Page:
The catalyst of this media fixation and this dissonance in popular perception was, of course, Benedict’s unguarded and frank observation about the popular misperception that condom use will somehow solve the African AIDS epidemic:
“You can’t resolve it with the distribution of condoms,” the pope told reporters. “On the contrary, it increases the problem.”
The western response to this claim? Indignation. Fury. Desecration. Derision. Assault. Reactionary denunciations in European parliaments and obscene and insulting “protests” (so-called) in that most vast of western “communities,” the internet. CNN reports:
Critics took to the social networking site Facebook to voice their fury over Pope Benedict’s remark that condoms do not prevent HIV.
Thousands have pledged to send the pontiff millions of condoms to protest the controversial comment he made to journalists as he flew to Cameroon last week.
Attempts to defend the Pope’s remark (such as Rod Dreher’s) have fallen largely on deaf ears-even as one of the few persons in the world in a position to offer an empirical evaluation of this remark-Edward Green, Director of the AIDS Prevention Research Center at the Harvard School of Public Health-has repeatedly argued it is correct. Green says that, in Africa, as opposed to many other regions of the world, “What we see in fact is an association between greater condom use and higher infection rates.” Indeed, African countries with programs supporting condom use tend to see an increase in infection, while those that emphasize abstinence outside of marriage and faithfulness in marriage see corresponding decreases in infection:
We are seeing HIV decline in at least 8 or 9 countries in Africa. In every case, the proportion of men and women reporting multiple sexual partners has decreased a few years before we see the decline. Yet most AIDS programs emphasize condoms, testing, and drugs. So this broad behaviour change has come about in spite of national AIDS programs that have put the emphasis in the wrong places (for Africa). I’m happy to report that the two countries with the highest infection rates, Swaziland and Botswana, have both launched campaigns aimed at discouraging multiple and concurrent sexual partners.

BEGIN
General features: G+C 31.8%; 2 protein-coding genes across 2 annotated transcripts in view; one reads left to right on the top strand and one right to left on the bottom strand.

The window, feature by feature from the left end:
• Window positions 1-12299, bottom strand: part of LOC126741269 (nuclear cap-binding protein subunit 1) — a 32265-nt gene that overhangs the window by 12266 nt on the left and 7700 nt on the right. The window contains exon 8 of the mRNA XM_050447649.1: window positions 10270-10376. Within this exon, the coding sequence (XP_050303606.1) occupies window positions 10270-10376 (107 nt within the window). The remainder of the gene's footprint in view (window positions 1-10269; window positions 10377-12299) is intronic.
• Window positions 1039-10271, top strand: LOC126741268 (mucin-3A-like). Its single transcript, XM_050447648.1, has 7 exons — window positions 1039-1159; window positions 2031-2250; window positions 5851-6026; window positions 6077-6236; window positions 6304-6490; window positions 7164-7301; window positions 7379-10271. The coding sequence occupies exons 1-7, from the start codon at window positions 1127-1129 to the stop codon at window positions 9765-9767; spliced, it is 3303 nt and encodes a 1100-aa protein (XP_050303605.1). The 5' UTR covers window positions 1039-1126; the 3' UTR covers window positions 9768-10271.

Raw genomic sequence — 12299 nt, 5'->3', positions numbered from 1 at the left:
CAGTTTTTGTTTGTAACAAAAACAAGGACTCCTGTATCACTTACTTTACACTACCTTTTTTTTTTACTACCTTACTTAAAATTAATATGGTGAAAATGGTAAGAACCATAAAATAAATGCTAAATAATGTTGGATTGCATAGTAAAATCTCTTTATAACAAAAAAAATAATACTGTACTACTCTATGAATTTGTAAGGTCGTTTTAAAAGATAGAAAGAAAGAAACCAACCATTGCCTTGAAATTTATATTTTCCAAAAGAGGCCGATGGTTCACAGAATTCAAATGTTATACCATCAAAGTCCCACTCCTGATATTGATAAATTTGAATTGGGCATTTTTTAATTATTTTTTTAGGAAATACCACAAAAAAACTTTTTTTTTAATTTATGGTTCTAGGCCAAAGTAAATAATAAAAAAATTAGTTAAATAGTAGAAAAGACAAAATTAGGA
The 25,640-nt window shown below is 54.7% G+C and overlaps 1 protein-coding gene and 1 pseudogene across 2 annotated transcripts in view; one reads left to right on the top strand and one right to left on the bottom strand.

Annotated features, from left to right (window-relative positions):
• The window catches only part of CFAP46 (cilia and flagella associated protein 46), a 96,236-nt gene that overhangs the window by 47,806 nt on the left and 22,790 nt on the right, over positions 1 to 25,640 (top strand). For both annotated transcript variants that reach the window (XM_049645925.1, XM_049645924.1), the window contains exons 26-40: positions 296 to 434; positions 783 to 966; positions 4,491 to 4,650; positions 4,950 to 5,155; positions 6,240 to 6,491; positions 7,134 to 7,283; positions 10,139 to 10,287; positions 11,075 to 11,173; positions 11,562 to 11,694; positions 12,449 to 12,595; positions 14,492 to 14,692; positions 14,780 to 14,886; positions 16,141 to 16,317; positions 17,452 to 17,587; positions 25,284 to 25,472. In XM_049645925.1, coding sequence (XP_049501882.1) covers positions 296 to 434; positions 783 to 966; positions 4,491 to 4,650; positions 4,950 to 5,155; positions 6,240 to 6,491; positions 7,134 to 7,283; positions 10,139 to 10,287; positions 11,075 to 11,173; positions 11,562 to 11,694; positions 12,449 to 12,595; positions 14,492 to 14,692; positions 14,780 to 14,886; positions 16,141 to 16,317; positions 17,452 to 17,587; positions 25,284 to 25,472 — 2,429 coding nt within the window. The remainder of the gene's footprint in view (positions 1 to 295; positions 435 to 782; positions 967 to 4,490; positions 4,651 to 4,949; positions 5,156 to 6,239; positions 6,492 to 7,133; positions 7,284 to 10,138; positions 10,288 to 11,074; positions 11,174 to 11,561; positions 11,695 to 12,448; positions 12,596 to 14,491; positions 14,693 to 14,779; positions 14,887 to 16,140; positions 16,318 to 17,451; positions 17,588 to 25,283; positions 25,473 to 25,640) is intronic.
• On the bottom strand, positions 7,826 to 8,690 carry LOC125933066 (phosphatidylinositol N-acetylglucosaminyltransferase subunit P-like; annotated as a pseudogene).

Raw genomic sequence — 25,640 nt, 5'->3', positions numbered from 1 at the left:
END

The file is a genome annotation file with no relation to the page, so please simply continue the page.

Such an argument, illuminating though it is, is in a particular sense irrelevent to the outrage Benedict has provoked. The ministers of European parliaments and the young Facebook activists have much in common with one another, something other than a shared concern with the plight of Africans. Technocrats wish to reduce all human ills to material conditions solvable by material means; the incipient world order of technobrats, appositely, know that a technologically subsidized civilization is the only one that affords a social order sufficently amoral as to require neither self-government nor an understanding of happiness that transcends limitless physical indulgence.